It is high summer, and it is hot, hot, hot. Most of the country right now is suffering from triple-digit heat, and no one wants to be in the kitchen. Thus, this cooling summertime salad that relies on a very gentle poaching method that makes the pheasant (or yes, chicken, if you are not a hunter) breast perfectly tender without allowing it to dry out. A touch of fennel makes things even cooler. Enjoy! ~Hank
Cooling salads are the way to go in summer. Fennel has the same cooling properties as cucumbers, so I decided to base a pheasant salad on it, adding some fennel pollen and some fresh, green fennel seeds, too. No worries if you can’t find the seeds, though — the salad is good without them. The method for cooking the pheasant — and yes, you can use chicken, partridges, turkey or grouse — is special, and results in very tender meat. You poach the skinless breasts in broth very, very gently. It is foolproof.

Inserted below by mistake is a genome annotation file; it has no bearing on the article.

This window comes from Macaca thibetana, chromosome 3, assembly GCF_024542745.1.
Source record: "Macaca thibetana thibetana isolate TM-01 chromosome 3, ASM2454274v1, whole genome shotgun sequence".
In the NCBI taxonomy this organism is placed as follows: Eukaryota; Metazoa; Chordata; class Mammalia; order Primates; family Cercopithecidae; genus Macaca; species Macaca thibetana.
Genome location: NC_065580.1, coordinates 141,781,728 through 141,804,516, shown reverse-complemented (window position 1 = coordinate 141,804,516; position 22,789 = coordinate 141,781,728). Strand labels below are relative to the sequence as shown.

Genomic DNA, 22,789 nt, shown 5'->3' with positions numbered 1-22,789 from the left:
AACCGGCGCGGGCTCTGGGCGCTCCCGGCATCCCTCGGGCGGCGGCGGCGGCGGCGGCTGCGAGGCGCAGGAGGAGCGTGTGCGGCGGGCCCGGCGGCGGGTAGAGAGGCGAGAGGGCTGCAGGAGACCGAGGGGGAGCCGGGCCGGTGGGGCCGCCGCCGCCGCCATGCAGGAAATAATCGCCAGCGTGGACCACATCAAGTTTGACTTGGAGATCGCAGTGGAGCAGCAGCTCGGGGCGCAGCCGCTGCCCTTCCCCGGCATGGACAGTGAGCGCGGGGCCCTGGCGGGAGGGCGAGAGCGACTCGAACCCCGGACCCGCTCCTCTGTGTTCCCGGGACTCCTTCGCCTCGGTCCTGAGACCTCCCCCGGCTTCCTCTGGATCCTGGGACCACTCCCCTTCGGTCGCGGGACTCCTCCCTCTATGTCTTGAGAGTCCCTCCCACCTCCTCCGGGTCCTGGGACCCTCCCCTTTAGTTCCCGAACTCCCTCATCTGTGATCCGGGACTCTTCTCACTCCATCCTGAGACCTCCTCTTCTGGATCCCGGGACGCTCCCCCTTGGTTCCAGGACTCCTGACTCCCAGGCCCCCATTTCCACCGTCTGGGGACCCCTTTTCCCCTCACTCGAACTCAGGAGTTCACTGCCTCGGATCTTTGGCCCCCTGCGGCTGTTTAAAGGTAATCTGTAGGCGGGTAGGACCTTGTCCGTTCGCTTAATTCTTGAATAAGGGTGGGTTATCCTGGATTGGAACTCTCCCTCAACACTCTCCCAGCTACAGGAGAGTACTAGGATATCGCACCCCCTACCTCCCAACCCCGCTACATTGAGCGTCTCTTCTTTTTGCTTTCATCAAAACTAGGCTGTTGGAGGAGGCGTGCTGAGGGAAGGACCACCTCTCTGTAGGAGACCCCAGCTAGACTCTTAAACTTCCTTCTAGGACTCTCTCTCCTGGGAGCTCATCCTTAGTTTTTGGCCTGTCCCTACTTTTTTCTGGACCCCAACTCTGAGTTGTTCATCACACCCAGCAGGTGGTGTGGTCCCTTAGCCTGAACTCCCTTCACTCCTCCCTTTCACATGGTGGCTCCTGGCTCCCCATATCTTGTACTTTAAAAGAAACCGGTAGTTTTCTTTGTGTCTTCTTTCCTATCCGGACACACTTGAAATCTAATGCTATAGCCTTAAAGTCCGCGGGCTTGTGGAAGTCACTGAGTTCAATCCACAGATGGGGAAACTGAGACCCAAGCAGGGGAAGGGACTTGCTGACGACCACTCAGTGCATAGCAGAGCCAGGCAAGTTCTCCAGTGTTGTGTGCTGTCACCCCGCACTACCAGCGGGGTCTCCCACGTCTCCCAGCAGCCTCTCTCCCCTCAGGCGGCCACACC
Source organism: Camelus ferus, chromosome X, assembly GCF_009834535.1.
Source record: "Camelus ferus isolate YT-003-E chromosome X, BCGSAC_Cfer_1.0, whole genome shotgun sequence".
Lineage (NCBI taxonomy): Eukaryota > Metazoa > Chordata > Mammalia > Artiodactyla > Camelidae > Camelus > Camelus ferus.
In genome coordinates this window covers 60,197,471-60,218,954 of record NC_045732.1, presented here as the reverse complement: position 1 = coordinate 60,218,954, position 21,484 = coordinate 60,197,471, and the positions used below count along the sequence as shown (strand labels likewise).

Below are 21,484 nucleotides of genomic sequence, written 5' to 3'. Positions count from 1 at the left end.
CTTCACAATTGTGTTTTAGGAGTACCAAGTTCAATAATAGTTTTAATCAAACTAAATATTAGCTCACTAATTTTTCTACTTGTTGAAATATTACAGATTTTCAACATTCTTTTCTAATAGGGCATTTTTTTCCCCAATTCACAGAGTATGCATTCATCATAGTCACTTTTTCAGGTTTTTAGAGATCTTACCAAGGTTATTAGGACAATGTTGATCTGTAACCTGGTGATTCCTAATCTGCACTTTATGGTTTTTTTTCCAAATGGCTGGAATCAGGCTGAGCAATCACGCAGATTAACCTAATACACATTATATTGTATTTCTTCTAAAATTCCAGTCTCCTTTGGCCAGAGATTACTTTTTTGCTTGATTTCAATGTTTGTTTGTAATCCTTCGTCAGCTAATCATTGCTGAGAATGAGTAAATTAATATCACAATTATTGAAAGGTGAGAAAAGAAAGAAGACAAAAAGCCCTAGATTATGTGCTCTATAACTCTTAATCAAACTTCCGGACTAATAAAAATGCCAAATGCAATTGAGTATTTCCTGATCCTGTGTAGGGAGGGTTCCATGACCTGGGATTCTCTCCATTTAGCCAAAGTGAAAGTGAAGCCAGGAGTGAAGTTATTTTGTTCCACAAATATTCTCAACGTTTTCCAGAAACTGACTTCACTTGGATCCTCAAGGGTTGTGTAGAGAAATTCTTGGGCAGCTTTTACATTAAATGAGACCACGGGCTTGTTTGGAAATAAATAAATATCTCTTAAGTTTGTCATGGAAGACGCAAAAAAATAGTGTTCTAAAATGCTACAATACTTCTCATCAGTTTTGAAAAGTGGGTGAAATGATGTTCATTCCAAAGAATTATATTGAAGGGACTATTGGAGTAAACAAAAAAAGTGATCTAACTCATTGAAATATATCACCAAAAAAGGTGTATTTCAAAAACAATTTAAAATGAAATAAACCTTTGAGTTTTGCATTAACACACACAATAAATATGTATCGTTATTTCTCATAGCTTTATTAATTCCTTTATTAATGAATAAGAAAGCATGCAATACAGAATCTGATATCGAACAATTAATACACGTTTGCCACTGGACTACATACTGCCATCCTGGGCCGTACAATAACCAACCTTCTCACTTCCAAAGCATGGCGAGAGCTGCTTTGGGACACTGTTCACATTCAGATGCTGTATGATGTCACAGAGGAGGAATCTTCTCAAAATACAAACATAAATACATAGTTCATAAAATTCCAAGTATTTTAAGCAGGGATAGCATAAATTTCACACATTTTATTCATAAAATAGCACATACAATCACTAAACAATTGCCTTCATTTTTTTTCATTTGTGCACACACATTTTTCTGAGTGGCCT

- 2 pheasant or chicken breasts
- 1 quart pheasant or chicken broth
- 1 medium fennel bulb, chopped
- 2 teaspoons fennel pollen (optional)
- 2 tablespoons green fennel seeds (optional)
- 1 tablespoon fresh mint leaves, chopped
- 1 small hot chile, such as a cayenne, sliced thin
- Zest and juice of a lemon
- 1/4 cup olive oil
- Salt and black pepper to taste
- Bring the broth to a simmer in a lidded pot. Turn the heat off and drop the pheasant breasts in. Make sure they are submerged. Cover the pot.
- Meanwhile, chop the fennel bulb into pieces you’d want to eat. I like them about the size of my thumbnail. Add all the remaining ingredients and set aside.
- The pheasant breasts should be fully cooked in 20 minutes. Turkey and chicken breasts are larger and will take longer. A turkey breast might require a full 45 minutes in the warm broth. (Save the broth for soup or something else. It will keep in the fridge a week or so.) When the pheasant is cool enough to handle, shred it into pieces with your hands. I like the texture and appearance of shredded meat, but if this skeeves you out I suppose you can chop it.
- Mix everything together and let this sit, covered, at room temperature for an hour or so before eating. You can also store it overnight in the fridge.
Let this salad marinate for at least an hour or two before you serve it, so the flavors will all meld. It’s good made the day before, too. I like to eat it with a crisp white wine and some crusty bread as a light summer supper.